Pinkie March: Free Colliers will be back parading through streets of the Braes villages

The annual Free Colliers ‘Pinkie March’ will take place next weekend through the former Braes colliery villages.

Thursday, 28th July 2022, 1:01 pm

Many of those taking part will be following in the footsteps of their forefathers, all marching to maintain their support for workers’ rights.

The event has been on a much smaller scale due to the pandemic with only a short march with limited numbers and a wreath laying ceremony at the Redding Colliery Disaster Memorial.

But it will be back on Saturday, August 6 when hundreds are expected to take to the streets as part of the parade or standing on the pavements cheering as they march past.

The Free Colliers 'Pinkie March' through the Braes streets once again takes place next month

This year’s guest speaker will be historian and TV presenter Dr Fiona Watson.

Accompanying the Pinkie Marchers will be Linlithgow Reed Band and Bo’ness and Carriden Band.

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The parade will leave the Reddingmuirhead lodge rooms in the community centre in Shieldhill Road at noon, making its way to the memorial at Redding Cross to the 40 miners who perished in the 1923 disaster.

Crowds turn out for the popular event in the Braes villages

From there it will head to The Quoit in Main Street, Redding, then the Tam Bain in Mary Street, Laurieston, before heading up through Westquarter with a stop at the Unity club.

Next marchers will head to Brightons Masonic Hall and then to Wallacestone where the traditional speeches will take place.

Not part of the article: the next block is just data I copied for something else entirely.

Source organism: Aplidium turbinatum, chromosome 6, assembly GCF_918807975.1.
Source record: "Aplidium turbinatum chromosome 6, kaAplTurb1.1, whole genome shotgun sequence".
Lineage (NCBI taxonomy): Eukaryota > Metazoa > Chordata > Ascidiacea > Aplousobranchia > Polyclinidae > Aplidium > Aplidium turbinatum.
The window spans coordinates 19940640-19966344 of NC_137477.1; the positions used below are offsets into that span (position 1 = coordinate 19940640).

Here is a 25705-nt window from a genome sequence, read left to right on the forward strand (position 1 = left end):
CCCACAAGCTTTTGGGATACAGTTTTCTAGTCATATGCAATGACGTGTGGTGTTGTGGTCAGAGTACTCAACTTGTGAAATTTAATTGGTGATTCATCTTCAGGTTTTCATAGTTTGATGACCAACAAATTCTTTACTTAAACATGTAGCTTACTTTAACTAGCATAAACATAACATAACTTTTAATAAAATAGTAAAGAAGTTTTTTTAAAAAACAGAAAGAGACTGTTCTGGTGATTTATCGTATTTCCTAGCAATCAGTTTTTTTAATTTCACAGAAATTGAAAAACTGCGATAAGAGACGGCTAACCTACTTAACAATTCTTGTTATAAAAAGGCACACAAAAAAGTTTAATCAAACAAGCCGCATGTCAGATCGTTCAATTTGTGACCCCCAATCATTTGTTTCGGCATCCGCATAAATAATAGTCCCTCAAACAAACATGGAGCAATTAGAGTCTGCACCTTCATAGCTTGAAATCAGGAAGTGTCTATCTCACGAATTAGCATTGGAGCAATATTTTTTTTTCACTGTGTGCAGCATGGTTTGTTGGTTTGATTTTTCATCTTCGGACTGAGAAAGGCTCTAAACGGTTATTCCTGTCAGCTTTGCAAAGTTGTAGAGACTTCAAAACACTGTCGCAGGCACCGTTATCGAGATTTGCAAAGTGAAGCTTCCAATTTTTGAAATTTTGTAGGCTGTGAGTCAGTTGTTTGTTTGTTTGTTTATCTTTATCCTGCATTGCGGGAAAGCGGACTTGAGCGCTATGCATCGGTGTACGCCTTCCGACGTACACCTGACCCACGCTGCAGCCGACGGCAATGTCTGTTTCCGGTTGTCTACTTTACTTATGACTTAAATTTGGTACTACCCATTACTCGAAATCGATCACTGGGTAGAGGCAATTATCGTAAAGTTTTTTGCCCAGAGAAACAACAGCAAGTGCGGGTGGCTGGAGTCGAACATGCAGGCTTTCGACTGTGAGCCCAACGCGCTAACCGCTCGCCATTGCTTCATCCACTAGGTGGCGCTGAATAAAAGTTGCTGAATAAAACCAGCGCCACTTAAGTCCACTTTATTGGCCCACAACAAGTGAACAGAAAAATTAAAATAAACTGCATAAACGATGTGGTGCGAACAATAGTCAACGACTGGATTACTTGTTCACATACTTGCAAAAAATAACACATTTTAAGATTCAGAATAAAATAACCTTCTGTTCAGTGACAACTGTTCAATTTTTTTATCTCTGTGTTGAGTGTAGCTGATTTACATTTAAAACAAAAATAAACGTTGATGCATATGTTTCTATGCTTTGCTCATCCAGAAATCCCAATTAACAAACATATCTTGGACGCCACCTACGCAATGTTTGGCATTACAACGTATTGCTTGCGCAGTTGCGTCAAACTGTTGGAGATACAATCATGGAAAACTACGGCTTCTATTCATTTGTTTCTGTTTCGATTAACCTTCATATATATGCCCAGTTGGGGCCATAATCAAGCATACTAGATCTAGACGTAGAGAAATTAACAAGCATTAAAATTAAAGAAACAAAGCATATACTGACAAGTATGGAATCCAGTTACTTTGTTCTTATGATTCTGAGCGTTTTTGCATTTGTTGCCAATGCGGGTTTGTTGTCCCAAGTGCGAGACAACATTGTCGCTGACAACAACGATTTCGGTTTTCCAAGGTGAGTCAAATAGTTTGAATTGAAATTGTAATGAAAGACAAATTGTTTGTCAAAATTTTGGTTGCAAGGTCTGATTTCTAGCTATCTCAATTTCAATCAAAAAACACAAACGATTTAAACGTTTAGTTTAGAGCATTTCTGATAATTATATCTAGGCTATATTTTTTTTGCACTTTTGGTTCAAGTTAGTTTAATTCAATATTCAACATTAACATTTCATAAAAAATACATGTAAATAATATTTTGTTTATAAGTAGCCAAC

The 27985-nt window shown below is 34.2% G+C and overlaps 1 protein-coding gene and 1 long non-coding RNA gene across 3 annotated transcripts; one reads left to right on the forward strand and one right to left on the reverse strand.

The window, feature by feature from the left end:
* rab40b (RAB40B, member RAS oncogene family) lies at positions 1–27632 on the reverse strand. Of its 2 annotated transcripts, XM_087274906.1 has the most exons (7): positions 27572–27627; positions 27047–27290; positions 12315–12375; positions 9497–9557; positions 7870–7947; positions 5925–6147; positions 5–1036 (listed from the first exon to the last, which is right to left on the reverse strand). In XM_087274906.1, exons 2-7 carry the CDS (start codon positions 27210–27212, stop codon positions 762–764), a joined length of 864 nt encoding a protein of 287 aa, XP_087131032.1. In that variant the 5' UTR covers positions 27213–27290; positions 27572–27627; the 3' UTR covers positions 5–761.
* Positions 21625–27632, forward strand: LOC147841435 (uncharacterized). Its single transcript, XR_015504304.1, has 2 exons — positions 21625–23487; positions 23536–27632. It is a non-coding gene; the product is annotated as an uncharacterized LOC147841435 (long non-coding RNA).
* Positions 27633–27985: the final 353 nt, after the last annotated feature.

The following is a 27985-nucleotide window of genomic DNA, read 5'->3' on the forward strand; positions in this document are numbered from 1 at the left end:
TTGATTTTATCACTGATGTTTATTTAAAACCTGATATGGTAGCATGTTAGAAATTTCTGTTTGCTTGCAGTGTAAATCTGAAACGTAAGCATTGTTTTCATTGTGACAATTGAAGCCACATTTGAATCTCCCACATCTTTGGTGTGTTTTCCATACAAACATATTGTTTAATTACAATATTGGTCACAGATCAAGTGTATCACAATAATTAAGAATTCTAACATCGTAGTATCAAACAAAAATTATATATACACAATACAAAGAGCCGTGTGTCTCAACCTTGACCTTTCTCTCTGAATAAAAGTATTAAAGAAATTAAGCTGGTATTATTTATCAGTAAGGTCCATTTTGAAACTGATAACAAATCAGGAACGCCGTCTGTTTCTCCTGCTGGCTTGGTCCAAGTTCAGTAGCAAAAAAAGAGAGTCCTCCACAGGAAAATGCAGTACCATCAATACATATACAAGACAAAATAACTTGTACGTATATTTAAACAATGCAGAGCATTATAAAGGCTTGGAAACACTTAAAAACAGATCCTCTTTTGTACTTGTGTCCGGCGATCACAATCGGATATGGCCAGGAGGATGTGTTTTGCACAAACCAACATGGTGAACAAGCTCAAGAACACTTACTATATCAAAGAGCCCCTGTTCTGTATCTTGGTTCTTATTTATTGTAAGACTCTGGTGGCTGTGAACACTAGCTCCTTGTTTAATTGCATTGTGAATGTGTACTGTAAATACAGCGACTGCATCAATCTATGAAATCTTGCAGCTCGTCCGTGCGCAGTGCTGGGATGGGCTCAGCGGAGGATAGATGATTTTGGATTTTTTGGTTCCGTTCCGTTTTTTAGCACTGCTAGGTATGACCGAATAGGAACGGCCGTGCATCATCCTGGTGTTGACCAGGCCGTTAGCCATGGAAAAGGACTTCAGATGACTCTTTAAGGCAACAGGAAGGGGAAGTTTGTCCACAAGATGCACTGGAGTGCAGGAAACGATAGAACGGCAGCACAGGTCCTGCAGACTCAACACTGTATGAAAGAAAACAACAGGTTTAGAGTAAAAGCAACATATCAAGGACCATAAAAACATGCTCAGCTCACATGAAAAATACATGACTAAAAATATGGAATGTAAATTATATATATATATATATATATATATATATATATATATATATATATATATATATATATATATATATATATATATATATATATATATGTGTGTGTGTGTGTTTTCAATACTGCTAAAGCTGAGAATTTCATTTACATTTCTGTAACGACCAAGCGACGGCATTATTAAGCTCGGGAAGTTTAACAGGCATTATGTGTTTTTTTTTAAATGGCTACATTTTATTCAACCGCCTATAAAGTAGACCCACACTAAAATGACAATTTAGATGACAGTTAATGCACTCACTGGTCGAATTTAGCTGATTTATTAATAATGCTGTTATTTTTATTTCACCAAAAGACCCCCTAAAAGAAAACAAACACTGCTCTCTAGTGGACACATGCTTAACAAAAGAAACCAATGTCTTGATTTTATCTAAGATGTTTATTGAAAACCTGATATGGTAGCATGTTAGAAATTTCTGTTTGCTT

Then it will be back down Wallacestone Brae finishing back at the lodge rooms in the community centre.

A spokesperson for the Free Colliers said: “It will be great to be back out on the road again for a full walk and we hope to see you all there on the day.”

An impressive display of flag waving will once again take place as the marchers make their way through the streets

Set up in 1863, the Sir William Wallace Grand Lodge of Scotland Free Colliers inspired 65 other lodges of colliers across the Scottish coalfields to be formed, all united in promoting the rights of the working man.

However, in 2022 only the Redding colliers remain in existence.

Every year on the first Saturday in August they march through the villages of Reddingmuirhead, Redding, Laurieston, Westquarter, Brightons and Wallacestone.

Those taking part wore tail coats and top hats and link pinkies to symbolise their unity in a defiant gesture of free will for workers – hence the name ‘Pinkie March’.